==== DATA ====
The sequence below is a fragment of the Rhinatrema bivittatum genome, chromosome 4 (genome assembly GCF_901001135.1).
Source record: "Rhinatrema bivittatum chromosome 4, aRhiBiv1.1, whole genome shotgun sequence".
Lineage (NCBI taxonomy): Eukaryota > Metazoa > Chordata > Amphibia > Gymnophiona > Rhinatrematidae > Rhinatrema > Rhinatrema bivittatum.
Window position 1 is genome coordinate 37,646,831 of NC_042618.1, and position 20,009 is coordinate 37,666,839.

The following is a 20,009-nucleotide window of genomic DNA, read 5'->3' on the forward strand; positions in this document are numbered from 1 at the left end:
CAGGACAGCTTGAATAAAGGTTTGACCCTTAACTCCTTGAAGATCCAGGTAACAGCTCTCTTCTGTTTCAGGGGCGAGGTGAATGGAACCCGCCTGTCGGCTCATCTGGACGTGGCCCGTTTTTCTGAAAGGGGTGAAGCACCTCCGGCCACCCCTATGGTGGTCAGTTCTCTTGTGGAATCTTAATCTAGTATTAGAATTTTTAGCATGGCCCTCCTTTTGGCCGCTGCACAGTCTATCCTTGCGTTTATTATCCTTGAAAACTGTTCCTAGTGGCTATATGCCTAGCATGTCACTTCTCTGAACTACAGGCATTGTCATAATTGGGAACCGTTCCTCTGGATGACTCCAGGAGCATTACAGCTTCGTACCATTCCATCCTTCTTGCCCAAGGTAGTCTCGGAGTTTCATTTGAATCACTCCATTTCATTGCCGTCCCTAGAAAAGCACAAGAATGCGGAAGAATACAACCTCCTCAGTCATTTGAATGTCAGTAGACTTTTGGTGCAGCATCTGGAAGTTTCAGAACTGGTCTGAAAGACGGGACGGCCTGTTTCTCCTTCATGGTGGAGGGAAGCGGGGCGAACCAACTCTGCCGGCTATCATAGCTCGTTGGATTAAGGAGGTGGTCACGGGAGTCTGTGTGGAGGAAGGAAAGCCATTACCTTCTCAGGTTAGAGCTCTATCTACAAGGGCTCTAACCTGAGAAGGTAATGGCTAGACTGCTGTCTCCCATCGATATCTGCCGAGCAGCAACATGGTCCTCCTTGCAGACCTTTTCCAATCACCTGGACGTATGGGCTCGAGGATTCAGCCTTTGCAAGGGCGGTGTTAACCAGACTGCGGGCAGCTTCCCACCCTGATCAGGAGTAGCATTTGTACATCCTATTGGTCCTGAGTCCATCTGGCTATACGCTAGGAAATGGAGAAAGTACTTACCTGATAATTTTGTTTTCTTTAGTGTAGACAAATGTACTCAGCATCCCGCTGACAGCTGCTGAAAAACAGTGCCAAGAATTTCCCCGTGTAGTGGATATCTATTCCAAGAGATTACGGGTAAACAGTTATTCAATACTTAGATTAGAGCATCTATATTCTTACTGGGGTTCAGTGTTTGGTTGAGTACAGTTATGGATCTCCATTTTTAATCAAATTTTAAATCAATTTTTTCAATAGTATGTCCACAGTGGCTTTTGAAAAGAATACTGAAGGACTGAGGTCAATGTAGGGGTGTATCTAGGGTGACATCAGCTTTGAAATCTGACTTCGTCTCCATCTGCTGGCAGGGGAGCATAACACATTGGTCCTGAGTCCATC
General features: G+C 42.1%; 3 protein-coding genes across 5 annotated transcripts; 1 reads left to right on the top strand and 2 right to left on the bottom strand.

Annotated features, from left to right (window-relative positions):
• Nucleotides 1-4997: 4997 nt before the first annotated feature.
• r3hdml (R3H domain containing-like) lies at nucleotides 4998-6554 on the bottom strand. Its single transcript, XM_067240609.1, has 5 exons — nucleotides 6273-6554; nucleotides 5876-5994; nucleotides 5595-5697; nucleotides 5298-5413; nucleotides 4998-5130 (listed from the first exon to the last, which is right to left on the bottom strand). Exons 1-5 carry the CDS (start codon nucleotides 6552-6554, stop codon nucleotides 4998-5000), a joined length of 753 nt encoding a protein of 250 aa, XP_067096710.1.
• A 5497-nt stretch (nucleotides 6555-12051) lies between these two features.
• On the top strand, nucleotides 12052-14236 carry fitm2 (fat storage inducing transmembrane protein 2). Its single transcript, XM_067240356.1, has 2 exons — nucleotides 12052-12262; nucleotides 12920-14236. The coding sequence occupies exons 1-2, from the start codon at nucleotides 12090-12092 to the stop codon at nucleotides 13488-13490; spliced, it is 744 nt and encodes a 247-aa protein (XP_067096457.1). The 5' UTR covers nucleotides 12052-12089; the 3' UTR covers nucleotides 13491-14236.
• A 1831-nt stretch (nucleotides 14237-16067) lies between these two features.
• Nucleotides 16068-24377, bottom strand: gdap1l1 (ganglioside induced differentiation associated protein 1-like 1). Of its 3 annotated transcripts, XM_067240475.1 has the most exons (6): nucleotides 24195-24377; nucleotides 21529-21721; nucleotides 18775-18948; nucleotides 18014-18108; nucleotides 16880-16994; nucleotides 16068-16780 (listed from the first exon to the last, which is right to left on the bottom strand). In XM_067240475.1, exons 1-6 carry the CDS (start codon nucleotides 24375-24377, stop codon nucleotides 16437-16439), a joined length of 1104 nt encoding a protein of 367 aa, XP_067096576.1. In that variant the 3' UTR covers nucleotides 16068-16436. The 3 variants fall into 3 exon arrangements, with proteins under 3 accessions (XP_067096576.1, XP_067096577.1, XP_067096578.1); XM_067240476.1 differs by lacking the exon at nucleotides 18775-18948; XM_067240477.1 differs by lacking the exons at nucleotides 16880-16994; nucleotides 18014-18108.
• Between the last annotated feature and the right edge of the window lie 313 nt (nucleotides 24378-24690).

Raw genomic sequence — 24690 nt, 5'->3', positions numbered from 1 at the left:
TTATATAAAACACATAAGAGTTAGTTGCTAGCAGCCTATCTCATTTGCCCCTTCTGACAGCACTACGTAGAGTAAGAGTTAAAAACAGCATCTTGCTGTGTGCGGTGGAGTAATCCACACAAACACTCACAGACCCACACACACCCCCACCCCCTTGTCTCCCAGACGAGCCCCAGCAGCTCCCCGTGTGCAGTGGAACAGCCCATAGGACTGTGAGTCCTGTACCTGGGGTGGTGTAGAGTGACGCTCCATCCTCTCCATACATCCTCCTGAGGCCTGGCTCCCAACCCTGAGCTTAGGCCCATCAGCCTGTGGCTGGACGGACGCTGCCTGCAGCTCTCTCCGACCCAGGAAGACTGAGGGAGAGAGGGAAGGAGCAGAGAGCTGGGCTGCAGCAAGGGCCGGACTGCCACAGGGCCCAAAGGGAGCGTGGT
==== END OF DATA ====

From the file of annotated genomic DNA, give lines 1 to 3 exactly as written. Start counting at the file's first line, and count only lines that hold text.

The sequence below is a fragment of the Rhinatrema bivittatum genome, chromosome 4 (genome assembly GCF_901001135.1).
Source record: "Rhinatrema bivittatum chromosome 4, aRhiBiv1.1, whole genome shotgun sequence".
Lineage (NCBI taxonomy): Eukaryota > Metazoa > Chordata > Amphibia > Gymnophiona > Rhinatrematidae > Rhinatrema > Rhinatrema bivittatum.